A tryst with typewriters and film cameras

A tryst with typewriters and film cameras

Antique charm

Something which started as a way to publish his poetry ended up becoming his passion to collect old and antique typewriters and film cameras. A 22-year-old engineering graduate from Guru Gobind Singh Indraprastha University, Ronak Singh Bhasin is a Delhi-based entrepreneur who has a collection of around 40 typewriters and 8 film cameras.

He says that there is always a “mad path” for artistes. With immense fondness for satirical comedy in Kavi Aahat in Balhans’ comic strip, Bhasin started an Instagram page pagalkavi where he shared his poetry and got an audience for it. Eventually, he started posting pictures of his typewriters and pictures clicked by his film cameras and ‘pagalkavi’ became popular for not just his poetry but also for his rare and fascinating collection of typewriters and film cameras.  

“My father had got a blue and white colour typewriter many years ago. I typed a lot on it and used to enjoy the experience of typing long sentences without backspace. I eventually developed a love for old things and have been collecting very old typewriters and cameras since then,” says Bhasin.

One might wonder from where he sources his collection of such old machines and cameras.

“It is just like you have a collection of stamps or currency from different countries. You have to be on a continuous hunt for having this kind of collection. I’ve searched every nook and corner of Delhi to get these typewriters, got them repaired from Universal Typewriter Company, a very old shop in Kamla Nagar,” Bhasin tells Metrolife.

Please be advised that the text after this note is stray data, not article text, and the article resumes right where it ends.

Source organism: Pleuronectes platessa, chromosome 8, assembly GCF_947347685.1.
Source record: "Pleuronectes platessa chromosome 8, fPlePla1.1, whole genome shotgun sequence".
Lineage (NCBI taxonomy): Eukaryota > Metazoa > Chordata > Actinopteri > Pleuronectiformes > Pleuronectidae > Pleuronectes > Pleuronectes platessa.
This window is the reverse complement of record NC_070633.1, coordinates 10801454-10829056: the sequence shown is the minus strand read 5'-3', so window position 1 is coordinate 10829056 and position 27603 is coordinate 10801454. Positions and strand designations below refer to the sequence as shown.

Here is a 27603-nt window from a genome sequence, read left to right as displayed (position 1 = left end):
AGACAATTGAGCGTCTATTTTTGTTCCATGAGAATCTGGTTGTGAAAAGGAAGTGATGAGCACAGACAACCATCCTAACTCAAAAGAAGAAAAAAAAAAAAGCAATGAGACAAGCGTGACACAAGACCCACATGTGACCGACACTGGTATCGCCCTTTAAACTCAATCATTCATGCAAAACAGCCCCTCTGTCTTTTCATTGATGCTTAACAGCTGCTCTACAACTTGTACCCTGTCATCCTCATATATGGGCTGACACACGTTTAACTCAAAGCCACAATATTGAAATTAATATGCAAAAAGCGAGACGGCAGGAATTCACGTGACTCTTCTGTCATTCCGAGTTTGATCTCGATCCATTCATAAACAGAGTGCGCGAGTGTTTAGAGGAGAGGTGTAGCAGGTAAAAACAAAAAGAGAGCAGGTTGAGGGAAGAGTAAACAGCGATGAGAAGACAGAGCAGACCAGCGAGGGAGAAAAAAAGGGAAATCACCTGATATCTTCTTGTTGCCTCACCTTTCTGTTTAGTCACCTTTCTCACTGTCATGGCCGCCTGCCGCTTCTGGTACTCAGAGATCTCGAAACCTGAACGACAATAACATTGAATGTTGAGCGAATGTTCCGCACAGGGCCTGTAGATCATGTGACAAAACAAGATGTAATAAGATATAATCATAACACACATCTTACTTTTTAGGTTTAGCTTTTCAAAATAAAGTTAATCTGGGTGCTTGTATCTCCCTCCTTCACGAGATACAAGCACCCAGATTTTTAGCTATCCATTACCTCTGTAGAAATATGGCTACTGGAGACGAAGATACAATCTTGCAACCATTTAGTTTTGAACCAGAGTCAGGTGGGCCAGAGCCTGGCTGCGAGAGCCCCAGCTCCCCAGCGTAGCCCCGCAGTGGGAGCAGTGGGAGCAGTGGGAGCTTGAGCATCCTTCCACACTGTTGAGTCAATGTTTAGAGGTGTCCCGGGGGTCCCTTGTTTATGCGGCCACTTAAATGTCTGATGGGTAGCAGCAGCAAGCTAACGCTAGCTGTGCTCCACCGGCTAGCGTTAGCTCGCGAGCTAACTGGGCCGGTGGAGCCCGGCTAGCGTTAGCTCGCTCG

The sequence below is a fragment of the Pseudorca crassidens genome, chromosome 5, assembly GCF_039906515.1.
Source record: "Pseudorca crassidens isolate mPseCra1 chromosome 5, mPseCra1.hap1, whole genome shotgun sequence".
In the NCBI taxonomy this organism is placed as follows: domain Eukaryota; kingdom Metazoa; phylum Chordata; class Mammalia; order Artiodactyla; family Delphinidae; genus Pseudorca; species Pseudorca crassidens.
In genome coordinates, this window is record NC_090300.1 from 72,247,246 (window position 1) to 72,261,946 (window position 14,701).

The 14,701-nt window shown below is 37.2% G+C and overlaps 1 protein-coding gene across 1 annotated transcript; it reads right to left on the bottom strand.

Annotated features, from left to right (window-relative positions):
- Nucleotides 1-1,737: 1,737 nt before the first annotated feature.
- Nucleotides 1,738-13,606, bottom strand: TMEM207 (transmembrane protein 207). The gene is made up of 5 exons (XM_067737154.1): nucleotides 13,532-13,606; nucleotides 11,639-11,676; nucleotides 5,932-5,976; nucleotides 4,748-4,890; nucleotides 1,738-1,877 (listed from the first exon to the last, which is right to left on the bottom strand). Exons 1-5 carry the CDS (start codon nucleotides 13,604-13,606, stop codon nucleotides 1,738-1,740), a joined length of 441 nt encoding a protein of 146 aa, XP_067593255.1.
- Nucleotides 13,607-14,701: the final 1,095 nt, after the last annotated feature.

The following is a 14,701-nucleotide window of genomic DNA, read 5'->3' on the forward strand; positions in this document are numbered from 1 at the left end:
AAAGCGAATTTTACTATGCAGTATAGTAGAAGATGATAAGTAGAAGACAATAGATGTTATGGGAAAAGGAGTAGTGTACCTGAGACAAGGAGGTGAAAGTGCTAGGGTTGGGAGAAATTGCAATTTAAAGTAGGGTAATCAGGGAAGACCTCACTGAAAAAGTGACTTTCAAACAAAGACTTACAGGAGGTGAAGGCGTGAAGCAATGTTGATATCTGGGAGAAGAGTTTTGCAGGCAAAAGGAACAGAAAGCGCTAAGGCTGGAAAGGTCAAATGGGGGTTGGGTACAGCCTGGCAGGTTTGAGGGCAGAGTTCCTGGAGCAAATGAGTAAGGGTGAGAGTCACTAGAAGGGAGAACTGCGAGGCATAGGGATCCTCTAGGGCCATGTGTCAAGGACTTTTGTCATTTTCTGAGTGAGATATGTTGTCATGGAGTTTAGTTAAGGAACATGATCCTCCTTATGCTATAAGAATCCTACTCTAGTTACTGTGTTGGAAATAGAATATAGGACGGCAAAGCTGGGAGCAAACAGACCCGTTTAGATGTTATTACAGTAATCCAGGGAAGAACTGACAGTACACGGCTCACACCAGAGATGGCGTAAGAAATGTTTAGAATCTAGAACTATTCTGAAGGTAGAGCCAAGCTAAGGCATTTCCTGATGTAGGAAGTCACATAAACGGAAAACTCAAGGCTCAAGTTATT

The prices of these typewriters depend on the condition that they are in. “The older, the dearer” says Bhasin. Starting from Rs 5,000, the cost of these typewriters go upto Rs 30,000. 

Alongside goes Bhasin’s love for film or analogue cameras, which one can probably find only in ‘camera market’ of Chandni Chowk. He recalls his first Yashica compact film camera that he bought when his father couldn’t afford a DSLR.

“I got it for Rs 200, clicked pictures, got them developed and plunged into film shooting since then. I’ve done a lot of photography on these films cameras and have found many photographers who want to shoot with these cameras,” he says.

Denying statements like “digital has killed film” and “film is dead”, Bhasin says that film shooting has continued to live.

“With hashtag #filmisnotdead on Instagram, all film shooters are trying to bring back film shooting in the scene,” says Bhasin adding that there is a community of photographers today, many of them in Delhi, who use alternative photography techniques and shoot with old formats like in 30-second’ exposure.

Taking his endeavour forward and catering to niche audience who look forward to old and antique products like these, Bhasin has started with his online venture True Vintage Machines, where he sells these typewriters and cameras. 

 “With only Facebook and Instagram pages, I soon plan to launch a website. I use all the money I make in buying more typewriters and cameras,” he says.

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